How we cite our quotes:
"I'd heard about this age of infamy;
and hoping to disprove such tidings, I
descended from Olympus' heights; I went
from land to land, a god in human guise.
Just now, it would be useless to describe
each sacrilege I found, upon all sides:
the truth was far, far worse than what I'd heard.
And I had crossed Mount Maenala's dread slopes,
home of wild beasts; I passed Cyllene's peak
and chill Lycaeus' pine grove. So I reached
the region and the uninviting home
of the Arcadian tyrant. Dusk had fallen,
and night was soon to follow. I'd made known
I was a god, and an Arcadian crowd
began to worship me. At first Lycaon
just sneered at all their pious prayers, but then
he said: 'I mean to test him; let us see
if he, beyond all doubt – infallibly –
is god or man.'" (1.211-223)
In this passage, Jupiter descends to earth to see what the mortals are up to – and doesn't like what he sees. The icing on the cake is when a guy called Lycaon refuses to believe that he is a god, even after he's explicitly told them he is. Evidently, religious doubt is as old as religion itself.
And here (the only place the flood had spared)
Deucalion and his wife, in their small skiff,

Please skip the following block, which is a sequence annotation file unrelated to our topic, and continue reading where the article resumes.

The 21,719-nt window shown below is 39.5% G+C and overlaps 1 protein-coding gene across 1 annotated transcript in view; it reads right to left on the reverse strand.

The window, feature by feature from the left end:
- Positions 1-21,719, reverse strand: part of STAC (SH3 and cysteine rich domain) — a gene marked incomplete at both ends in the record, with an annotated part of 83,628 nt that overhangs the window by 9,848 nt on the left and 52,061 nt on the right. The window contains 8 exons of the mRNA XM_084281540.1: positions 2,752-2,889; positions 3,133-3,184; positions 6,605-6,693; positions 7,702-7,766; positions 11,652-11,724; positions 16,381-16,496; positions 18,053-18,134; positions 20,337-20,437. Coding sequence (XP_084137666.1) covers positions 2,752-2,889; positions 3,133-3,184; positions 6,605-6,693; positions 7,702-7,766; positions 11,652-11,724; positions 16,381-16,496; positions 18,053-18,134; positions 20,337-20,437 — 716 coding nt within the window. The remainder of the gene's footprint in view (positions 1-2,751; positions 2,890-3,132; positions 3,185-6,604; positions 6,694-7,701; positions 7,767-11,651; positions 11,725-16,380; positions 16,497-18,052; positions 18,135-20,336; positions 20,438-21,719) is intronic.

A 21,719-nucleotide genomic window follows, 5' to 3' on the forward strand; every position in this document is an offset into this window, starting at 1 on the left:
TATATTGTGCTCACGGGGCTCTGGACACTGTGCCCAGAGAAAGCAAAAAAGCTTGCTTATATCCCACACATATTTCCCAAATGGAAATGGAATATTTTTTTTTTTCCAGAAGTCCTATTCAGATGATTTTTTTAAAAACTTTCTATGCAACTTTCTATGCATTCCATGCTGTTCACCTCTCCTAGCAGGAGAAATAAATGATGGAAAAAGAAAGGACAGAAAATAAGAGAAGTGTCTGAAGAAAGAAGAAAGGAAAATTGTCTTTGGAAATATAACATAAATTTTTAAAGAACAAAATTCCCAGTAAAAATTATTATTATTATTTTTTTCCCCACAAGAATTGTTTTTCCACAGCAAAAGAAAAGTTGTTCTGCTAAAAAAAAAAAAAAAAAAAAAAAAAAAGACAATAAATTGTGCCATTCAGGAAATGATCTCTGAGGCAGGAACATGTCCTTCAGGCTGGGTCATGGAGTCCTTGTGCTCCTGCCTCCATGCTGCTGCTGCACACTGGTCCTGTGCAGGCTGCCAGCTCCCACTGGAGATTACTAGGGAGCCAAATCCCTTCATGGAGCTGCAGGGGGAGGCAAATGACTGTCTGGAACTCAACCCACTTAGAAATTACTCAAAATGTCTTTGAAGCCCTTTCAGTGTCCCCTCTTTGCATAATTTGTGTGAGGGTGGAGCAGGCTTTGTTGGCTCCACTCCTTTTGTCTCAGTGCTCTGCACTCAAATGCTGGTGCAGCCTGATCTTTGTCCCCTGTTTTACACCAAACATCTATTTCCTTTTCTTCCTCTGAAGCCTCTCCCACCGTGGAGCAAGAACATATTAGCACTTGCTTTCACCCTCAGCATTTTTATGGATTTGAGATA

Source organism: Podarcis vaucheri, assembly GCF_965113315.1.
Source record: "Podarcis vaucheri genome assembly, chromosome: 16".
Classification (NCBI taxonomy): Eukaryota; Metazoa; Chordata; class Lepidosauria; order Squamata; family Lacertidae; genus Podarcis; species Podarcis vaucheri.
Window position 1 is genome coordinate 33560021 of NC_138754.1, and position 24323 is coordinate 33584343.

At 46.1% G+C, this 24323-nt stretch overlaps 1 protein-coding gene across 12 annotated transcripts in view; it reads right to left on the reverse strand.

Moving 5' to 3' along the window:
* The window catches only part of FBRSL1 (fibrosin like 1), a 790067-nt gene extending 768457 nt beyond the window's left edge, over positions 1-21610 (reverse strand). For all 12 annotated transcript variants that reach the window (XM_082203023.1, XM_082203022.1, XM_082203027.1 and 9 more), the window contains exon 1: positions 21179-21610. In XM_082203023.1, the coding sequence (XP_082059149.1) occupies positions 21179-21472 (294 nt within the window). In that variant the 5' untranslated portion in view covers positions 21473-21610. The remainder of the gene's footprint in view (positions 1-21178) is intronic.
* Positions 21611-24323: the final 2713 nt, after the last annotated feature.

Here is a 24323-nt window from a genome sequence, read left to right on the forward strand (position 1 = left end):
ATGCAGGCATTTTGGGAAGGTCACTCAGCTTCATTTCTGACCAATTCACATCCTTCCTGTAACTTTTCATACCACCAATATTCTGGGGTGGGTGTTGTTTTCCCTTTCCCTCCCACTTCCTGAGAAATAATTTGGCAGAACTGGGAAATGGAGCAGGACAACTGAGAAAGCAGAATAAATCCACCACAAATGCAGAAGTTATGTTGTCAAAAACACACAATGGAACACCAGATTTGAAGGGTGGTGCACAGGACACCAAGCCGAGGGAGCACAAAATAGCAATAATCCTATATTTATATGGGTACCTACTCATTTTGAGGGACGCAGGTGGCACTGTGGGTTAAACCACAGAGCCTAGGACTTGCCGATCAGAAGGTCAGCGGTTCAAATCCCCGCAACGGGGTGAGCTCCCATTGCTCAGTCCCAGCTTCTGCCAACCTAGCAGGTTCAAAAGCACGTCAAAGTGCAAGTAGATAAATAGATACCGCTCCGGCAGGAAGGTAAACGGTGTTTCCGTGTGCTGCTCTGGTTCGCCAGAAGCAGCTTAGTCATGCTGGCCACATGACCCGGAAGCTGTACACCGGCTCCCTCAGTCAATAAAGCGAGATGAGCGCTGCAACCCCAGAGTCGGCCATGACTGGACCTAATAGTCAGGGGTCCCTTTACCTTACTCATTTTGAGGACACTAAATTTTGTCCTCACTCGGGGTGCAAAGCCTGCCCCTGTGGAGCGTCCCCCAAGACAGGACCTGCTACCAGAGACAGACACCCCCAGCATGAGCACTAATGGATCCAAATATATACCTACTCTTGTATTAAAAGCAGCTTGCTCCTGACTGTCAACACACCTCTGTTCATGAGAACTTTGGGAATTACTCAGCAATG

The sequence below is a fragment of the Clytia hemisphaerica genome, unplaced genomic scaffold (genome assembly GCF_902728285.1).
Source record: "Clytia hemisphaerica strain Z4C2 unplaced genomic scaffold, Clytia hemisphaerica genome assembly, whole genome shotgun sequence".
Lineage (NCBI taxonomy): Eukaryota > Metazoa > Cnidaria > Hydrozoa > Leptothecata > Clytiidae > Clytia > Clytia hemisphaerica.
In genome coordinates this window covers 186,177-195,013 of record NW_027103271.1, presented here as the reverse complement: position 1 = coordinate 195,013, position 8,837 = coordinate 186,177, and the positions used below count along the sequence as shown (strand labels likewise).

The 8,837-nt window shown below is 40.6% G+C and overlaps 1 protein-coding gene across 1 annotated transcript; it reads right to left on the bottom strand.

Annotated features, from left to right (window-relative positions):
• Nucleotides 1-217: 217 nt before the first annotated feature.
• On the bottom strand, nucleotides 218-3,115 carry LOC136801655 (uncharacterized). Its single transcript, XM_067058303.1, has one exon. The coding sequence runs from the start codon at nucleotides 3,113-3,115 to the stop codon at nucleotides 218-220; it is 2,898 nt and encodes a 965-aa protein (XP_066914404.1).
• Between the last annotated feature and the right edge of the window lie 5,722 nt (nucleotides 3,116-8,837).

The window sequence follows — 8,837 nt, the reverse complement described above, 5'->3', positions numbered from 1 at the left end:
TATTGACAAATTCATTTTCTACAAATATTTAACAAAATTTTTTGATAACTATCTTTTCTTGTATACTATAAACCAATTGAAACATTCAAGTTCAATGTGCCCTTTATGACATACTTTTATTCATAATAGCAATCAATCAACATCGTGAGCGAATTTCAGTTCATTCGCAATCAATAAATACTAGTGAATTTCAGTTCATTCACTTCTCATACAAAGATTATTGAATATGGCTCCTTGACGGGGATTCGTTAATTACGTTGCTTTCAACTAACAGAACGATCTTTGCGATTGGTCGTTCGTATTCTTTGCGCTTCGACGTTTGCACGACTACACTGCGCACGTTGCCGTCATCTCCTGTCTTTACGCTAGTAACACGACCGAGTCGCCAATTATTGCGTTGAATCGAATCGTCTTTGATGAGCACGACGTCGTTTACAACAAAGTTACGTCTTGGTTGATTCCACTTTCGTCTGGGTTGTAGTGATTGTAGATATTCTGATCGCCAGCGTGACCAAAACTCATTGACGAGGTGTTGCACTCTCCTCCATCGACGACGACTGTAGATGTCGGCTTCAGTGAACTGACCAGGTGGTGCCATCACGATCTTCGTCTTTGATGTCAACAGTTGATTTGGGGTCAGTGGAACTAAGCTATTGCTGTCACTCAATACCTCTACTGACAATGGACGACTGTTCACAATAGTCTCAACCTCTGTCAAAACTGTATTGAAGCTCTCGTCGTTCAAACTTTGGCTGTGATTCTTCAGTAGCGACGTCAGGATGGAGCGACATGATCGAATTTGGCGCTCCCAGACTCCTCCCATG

had landed. First, they prayed unto the nymphs
of the Corycian cave, the mountain gods,
and Themis – she, the goddess who foretells
the future, in those early days, was still
the keeper of the Delphic oracle.
One could not point to any better man,
a man with deeper love for justice, than
Deucalion; and of all women, none
matched Pyrrha in devotion to the gods. (1.316-323)
In Ovid's poem, good things come to those who pray to the gods (usually). This is certainly the case for Deucalion and Pyrrha, the only two humans to be spared when a giant flood washes over the earth.
Now Io, with the goddess' rage appeased,
regains the form she had before: she sheds
the rough hairs on her body, and her horns
recede; her round eyes shrink, her mouth retracts,
her arms and hands appear again; and each
of Io's hoofs is changed into five nails.
There's no trace of the heifer that is left,
except the lovely whiteness of her flesh.
Content that just two feet now meet her needs,
the nymph stands up but hesitates to speak
for fear that, like a heifer, she will low;
then, timidly, she once again employs
the power of speech she had – for so long – lost.
And now she is a celebrated goddess,
revered by crowds clothed in white linen: Isis. (1.738-747)
In this passage, Ovid portrays the origin of the goddess Isis. Isis was an Egyptian goddess who also became wildly popular at Rome. She was typically depicted with horns, and cow imagery was also associated with her. Even if this true, however, it does also seem like Ovid could be poking fun at the goddess a bit, by depicting her as starting life off as a cow. What do you think?